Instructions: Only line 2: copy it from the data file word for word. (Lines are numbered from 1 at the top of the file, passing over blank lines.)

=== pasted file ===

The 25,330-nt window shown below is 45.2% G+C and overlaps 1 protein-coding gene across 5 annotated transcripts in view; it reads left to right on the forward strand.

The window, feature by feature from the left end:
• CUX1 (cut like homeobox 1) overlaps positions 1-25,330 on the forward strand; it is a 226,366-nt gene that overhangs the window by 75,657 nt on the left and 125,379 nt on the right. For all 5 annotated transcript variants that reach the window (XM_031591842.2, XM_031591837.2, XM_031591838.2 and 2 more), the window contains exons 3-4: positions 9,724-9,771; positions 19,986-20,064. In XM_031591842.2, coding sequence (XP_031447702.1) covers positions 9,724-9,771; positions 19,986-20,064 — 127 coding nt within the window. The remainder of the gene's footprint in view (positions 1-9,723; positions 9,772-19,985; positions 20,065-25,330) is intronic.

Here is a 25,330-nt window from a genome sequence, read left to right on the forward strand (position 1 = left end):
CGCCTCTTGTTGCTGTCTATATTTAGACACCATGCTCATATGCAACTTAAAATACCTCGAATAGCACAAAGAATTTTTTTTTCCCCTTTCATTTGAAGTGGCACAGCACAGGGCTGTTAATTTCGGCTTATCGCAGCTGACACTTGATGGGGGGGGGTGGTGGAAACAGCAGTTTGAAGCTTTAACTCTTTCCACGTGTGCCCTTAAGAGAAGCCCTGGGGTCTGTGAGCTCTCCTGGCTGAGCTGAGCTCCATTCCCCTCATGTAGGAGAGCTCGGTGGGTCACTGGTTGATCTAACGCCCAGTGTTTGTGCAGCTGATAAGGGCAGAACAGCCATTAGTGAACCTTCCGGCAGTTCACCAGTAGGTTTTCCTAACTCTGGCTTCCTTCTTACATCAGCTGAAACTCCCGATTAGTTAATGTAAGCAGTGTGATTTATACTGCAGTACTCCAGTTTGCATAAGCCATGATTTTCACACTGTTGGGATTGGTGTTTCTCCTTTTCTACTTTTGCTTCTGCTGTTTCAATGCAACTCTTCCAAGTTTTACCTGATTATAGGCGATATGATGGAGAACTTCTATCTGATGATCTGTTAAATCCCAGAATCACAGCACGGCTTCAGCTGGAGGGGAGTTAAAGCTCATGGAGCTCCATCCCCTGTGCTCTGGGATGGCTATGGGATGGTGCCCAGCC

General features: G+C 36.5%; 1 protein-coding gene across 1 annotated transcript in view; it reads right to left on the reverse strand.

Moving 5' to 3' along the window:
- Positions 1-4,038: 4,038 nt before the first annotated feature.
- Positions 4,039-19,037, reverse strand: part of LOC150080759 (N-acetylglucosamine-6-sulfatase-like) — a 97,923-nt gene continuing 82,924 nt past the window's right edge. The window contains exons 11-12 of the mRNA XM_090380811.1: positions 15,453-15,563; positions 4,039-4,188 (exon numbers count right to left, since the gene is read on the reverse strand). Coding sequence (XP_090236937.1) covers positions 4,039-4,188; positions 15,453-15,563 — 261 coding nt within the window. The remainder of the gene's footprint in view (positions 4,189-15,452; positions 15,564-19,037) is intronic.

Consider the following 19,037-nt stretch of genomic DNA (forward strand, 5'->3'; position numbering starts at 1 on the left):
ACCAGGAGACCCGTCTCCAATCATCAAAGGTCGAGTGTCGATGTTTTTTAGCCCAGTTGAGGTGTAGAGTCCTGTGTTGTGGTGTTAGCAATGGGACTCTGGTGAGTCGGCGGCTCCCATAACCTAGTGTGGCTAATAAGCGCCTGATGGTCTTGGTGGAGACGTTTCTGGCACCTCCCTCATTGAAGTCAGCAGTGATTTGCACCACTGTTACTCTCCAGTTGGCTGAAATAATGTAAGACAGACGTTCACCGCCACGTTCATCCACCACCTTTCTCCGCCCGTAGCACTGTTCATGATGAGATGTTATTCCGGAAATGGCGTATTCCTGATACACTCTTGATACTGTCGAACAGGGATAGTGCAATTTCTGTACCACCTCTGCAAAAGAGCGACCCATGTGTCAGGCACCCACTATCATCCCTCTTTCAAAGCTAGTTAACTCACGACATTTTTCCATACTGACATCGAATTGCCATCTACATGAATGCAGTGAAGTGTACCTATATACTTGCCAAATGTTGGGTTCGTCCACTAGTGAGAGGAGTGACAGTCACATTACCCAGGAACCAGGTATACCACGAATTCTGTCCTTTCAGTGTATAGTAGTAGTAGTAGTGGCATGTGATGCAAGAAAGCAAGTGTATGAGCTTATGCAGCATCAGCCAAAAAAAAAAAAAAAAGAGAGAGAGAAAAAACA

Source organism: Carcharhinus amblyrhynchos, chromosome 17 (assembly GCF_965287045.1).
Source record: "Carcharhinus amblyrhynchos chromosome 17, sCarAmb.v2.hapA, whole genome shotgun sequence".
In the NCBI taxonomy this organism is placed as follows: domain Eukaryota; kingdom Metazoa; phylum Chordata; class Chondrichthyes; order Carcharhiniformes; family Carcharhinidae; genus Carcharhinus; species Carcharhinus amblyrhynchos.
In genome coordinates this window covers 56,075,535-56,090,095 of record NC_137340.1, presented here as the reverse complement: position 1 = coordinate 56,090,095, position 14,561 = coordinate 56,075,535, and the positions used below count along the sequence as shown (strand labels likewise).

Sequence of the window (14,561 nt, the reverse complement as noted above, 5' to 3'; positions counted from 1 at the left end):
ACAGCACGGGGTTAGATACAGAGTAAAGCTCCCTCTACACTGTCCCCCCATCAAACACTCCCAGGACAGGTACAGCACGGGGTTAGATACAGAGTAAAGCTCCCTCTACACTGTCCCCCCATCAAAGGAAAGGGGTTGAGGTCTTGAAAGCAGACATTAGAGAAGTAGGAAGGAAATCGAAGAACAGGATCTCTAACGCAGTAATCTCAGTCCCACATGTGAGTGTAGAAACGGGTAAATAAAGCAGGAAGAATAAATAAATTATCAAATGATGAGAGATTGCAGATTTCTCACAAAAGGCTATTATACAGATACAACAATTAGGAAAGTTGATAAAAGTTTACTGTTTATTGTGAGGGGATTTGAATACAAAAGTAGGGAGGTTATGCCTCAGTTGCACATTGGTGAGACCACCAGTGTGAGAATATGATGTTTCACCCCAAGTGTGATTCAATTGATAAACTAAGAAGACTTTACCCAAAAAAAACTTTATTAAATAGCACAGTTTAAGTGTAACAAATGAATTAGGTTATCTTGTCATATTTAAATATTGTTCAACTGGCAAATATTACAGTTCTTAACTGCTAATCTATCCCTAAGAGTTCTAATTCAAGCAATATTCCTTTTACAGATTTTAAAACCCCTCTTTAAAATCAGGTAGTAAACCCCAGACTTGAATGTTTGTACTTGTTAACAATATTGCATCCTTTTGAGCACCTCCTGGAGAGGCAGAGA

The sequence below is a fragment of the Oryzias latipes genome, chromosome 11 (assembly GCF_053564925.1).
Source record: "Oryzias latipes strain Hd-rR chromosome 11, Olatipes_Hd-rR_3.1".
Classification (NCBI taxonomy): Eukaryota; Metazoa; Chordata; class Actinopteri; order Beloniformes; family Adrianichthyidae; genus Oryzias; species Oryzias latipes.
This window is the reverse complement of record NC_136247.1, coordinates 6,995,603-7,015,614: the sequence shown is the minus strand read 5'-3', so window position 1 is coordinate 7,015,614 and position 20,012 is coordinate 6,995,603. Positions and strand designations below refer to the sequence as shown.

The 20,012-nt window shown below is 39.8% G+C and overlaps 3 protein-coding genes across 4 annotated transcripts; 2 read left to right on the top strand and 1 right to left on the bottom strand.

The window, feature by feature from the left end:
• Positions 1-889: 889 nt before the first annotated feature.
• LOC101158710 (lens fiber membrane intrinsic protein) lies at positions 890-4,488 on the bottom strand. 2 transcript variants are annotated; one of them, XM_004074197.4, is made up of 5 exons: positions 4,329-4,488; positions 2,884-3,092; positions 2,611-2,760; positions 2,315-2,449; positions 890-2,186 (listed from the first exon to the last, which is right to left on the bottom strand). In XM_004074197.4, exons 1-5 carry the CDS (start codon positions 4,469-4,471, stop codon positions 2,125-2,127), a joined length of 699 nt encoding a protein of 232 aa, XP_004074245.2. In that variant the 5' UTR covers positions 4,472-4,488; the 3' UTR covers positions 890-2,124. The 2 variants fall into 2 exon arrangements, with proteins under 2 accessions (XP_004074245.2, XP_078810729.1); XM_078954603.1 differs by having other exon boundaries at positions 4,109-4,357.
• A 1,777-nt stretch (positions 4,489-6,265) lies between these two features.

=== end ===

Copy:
The window, feature by feature from the left end: